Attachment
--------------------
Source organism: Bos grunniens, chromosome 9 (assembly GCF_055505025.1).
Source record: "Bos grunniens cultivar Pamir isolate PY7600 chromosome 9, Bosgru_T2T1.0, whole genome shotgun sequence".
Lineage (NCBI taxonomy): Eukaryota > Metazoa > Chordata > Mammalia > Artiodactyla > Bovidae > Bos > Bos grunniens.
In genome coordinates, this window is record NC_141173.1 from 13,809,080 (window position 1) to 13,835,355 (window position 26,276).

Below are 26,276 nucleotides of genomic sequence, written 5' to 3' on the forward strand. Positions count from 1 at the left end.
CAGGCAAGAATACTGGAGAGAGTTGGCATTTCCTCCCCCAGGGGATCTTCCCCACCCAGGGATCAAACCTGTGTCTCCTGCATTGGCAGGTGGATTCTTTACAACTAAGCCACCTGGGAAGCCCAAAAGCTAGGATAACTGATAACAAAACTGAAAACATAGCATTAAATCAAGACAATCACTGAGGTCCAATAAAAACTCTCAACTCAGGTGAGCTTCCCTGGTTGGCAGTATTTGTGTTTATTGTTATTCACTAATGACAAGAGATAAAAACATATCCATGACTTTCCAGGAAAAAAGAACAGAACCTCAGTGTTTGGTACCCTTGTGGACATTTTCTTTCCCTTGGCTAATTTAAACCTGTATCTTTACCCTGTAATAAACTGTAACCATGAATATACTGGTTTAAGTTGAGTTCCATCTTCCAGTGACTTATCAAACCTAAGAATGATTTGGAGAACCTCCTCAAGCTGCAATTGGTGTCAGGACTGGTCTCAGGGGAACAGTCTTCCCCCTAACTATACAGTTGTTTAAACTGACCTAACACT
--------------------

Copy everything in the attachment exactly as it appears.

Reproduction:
Source organism: Bos grunniens, chromosome 9 (assembly GCF_055505025.1).
Source record: "Bos grunniens cultivar Pamir isolate PY7600 chromosome 9, Bosgru_T2T1.0, whole genome shotgun sequence".
Lineage (NCBI taxonomy): Eukaryota > Metazoa > Chordata > Mammalia > Artiodactyla > Bovidae > Bos > Bos grunniens.
In genome coordinates, this window is record NC_141173.1 from 13,809,080 (window position 1) to 13,835,355 (window position 26,276).

Below are 26,276 nucleotides of genomic sequence, written 5' to 3' on the forward strand. Positions count from 1 at the left end.
CAGGCAAGAATACTGGAGAGAGTTGGCATTTCCTCCCCCAGGGGATCTTCCCCACCCAGGGATCAAACCTGTGTCTCCTGCATTGGCAGGTGGATTCTTTACAACTAAGCCACCTGGGAAGCCCAAAAGCTAGGATAACTGATAACAAAACTGAAAACATAGCATTAAATCAAGACAATCACTGAGGTCCAATAAAAACTCTCAACTCAGGTGAGCTTCCCTGGTTGGCAGTATTTGTGTTTATTGTTATTCACTAATGACAAGAGATAAAAACATATCCATGACTTTCCAGGAAAAAAGAACAGAACCTCAGTGTTTGGTACCCTTGTGGACATTTTCTTTCCCTTGGCTAATTTAAACCTGTATCTTTACCCTGTAATAAACTGTAACCATGAATATACTGGTTTAAGTTGAGTTCCATCTTCCAGTGACTTATCAAACCTAAGAATGATTTGGAGAACCTCCTCAAGCTGCAATTGGTGTCAGGACTGGTCTCAGGGGAACAGTCTTCCCCCTAACTATACAGTTGTTTAAACTGACCTAACACT